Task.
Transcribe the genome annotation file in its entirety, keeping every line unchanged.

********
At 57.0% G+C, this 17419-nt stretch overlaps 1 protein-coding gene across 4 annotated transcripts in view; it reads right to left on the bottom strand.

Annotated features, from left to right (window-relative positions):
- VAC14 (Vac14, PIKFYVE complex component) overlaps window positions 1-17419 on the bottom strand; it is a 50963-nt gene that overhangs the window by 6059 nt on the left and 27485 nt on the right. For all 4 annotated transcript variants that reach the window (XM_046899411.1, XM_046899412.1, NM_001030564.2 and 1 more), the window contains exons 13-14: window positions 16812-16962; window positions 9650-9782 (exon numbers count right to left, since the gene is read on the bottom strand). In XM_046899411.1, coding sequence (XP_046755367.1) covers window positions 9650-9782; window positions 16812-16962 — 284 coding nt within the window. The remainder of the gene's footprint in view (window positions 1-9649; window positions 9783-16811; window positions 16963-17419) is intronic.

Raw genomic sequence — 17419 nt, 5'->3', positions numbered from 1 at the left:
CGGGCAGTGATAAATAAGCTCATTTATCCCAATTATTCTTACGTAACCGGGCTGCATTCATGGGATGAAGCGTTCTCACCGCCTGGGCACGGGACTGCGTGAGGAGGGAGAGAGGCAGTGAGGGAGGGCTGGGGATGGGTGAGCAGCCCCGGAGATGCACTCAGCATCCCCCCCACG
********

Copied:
At 57.0% G+C, this 17419-nt stretch overlaps 1 protein-coding gene across 4 annotated transcripts in view; it reads right to left on the bottom strand.

Annotated features, from left to right (window-relative positions):
- VAC14 (Vac14, PIKFYVE complex component) overlaps window positions 1-17419 on the bottom strand; it is a 50963-nt gene that overhangs the window by 6059 nt on the left and 27485 nt on the right. For all 4 annotated transcript variants that reach the window (XM_046899411.1, XM_046899412.1, NM_001030564.2 and 1 more), the window contains exons 13-14: window positions 16812-16962; window positions 9650-9782 (exon numbers count right to left, since the gene is read on the bottom strand). In XM_046899411.1, coding sequence (XP_046755367.1) covers window positions 9650-9782; window positions 16812-16962 — 284 coding nt within the window. The remainder of the gene's footprint in view (window positions 1-9649; window positions 9783-16811; window positions 16963-17419) is intronic.

Raw genomic sequence — 17419 nt, 5'->3', positions numbered from 1 at the left:
CGGGCAGTGATAAATAAGCTCATTTATCCCAATTATTCTTACGTAACCGGGCTGCATTCATGGGATGAAGCGTTCTCACCGCCTGGGCACGGGACTGCGTGAGGAGGGAGAGAGGCAGTGAGGGAGGGCTGGGGATGGGTGAGCAGCCCCGGAGATGCACTCAGCATCCCCCCCACG